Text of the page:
This is a serial about love and awakening. Previously: I tell Billy not to contact me again. I feel relieved, elated, but then comes the crash. Check “Recent Posts” on right side of page to read past installments or to start with Part One.
When I moved to Venice, CA, in the 70s, the first thing I did was plant a garden: tomatoes, lettuce, cucumbers and, in a corner by the 7 foot fence, I threw some marijuana seeds. I wasn’t a big smoker but liked a toke now and then. The vegetables did not do well in the sandy beach soil, but the pot grew like Jack’s beanstalk.
I was writing my first book, Loose Change, and late one night, when the neighborhood was silent, I sat at my desk, struggling to make the story come alive. I was startled by a sudden banging and thumping of footsteps around the side of the house. I ran to the front door and yelled, “Who’s there?!”
“Police.” Two policemen with guns drawn were shining a high-powered flashlight at my eyes. They asked if I’d reported a burglary. I hadn’t. They said a call had come from 85 Windward.
“This is 58, you’re in the wrong place,” I said, wanting them to leave quickly. I glanced to the left. The police swung their flashlight to the left and there, in a pool of chalky light, stood the pot plants, five feet tall.
They handcuffed me and drove me to the Women’s House of Detention, where I was strip-searched and locked in a cell with prostitutes. In California at that time, possession of pot was a misdemeanor but cultivation was a felony. At 4 a.m., they let me use a payphone to call my father, who called a bail bondsman and at 6 a.m., utterly shaken, I was released.
I had to go to court but, because it was a first offense, I was given “diversion” – placed in a rehab program instead of being tried. I had to attend group therapy twice a week for 2 months at the Venice Drug Coalition.
There were 9 people in my group and I was the only one not there to kick a serious habit. May, an obese black woman wearing a flowered dress and slippers, spoke in a groggy voice. She was addicted to speed, took 20 Dexedrine a day, had been hospitalized and given shock treatment and still, despite the Dexedrine, she slept all day.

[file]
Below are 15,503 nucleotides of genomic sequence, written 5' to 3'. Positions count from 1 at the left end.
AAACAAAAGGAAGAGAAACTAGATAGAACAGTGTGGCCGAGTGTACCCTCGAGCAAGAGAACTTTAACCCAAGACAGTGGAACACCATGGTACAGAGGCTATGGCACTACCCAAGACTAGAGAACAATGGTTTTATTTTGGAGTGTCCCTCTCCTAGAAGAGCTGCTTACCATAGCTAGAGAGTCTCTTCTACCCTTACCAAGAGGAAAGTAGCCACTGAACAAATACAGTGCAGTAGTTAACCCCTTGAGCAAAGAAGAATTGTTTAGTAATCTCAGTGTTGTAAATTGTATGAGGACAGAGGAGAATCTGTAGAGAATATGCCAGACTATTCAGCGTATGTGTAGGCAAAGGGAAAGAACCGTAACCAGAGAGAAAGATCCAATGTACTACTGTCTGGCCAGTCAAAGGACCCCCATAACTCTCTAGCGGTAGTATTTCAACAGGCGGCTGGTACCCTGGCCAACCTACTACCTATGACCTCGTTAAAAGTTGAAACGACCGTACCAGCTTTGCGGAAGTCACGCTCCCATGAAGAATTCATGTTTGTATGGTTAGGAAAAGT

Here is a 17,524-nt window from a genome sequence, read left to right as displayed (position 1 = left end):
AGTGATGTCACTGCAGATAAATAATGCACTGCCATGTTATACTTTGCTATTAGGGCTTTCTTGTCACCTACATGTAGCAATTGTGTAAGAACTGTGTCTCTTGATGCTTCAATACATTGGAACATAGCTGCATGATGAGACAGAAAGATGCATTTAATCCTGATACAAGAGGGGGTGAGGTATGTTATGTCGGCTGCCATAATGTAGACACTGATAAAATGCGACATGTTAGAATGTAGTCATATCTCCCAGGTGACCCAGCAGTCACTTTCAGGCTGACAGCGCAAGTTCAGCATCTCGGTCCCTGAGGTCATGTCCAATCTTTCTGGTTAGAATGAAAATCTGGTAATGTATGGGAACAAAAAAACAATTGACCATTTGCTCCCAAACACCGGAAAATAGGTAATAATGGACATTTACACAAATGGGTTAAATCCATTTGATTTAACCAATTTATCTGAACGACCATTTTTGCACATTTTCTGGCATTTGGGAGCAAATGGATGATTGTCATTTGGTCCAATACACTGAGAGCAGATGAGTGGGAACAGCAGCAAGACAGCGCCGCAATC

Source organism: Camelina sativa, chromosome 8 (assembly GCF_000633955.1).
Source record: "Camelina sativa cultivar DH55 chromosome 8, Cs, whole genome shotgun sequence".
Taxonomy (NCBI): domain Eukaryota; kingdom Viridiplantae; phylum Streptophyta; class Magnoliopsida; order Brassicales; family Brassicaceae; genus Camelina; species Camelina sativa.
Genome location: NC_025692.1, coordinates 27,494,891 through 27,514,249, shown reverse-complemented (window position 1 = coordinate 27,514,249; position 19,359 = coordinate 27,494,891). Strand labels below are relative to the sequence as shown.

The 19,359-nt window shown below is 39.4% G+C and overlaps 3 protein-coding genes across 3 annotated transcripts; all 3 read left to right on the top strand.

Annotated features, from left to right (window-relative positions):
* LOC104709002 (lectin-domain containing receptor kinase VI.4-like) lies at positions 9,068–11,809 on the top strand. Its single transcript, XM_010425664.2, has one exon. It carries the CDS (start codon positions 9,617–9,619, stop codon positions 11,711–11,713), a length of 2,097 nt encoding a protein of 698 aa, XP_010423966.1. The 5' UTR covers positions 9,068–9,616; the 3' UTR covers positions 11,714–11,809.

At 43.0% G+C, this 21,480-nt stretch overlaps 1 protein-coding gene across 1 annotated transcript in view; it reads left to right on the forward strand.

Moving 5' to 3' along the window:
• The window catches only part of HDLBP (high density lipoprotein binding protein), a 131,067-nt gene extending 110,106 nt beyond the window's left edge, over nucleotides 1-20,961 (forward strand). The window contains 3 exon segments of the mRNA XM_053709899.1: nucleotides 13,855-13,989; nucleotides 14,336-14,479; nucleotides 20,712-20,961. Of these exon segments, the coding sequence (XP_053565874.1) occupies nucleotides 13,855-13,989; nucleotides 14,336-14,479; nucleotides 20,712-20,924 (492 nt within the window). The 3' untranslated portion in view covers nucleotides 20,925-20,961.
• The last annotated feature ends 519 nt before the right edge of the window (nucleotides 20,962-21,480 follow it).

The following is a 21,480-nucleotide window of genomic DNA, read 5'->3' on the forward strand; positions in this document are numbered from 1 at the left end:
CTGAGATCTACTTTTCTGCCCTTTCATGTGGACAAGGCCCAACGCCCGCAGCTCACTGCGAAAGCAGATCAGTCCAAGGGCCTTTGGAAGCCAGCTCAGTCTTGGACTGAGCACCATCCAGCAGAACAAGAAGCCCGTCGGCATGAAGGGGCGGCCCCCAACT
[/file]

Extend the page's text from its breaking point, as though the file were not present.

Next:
The man next to May had stolen a TV from his grandmother so he could “get down,” then fallen asleep with a cigarette in his mouth and burned down half the house, killing his cousin.
The leader of the group turned to me. “What’s with you, baby? You gotta contribute here, not just listen.”
What could I say? I grew some plants? I’m having writer’s block? I wake up with fear and trembling because I’m stuck on chapter 2?
The leader asked me to bring a chapter and read it aloud next time, but when I did, half the group nodded off.
As weeks passed, though, I became more involved with these people and their stories and they with me. I began to talk about my relationships with men, and nobody went to sleep. In fact, they vied to give me advice.
I told them I’d fallen in love with a man who was married, someone I’d known for many years. I’d promised myself I would never get involved with a married guy, but once we’d slept together, I had trouble stopping. I told the group, “I keep thinking: Being with this person makes me happy. How could something that makes me feel so good… be bad?”
The man who’d burned down his house and killed his cousin stared at me. “That’s what I used to say… about heroin.”
* * *
At the time, I thought it was a funny story and repeated it to friends. “Is that what happens? If I keep sleeping with this guy, I’ll end up strung out in the gutter?” But 30 years later, the analogy seems dead-on.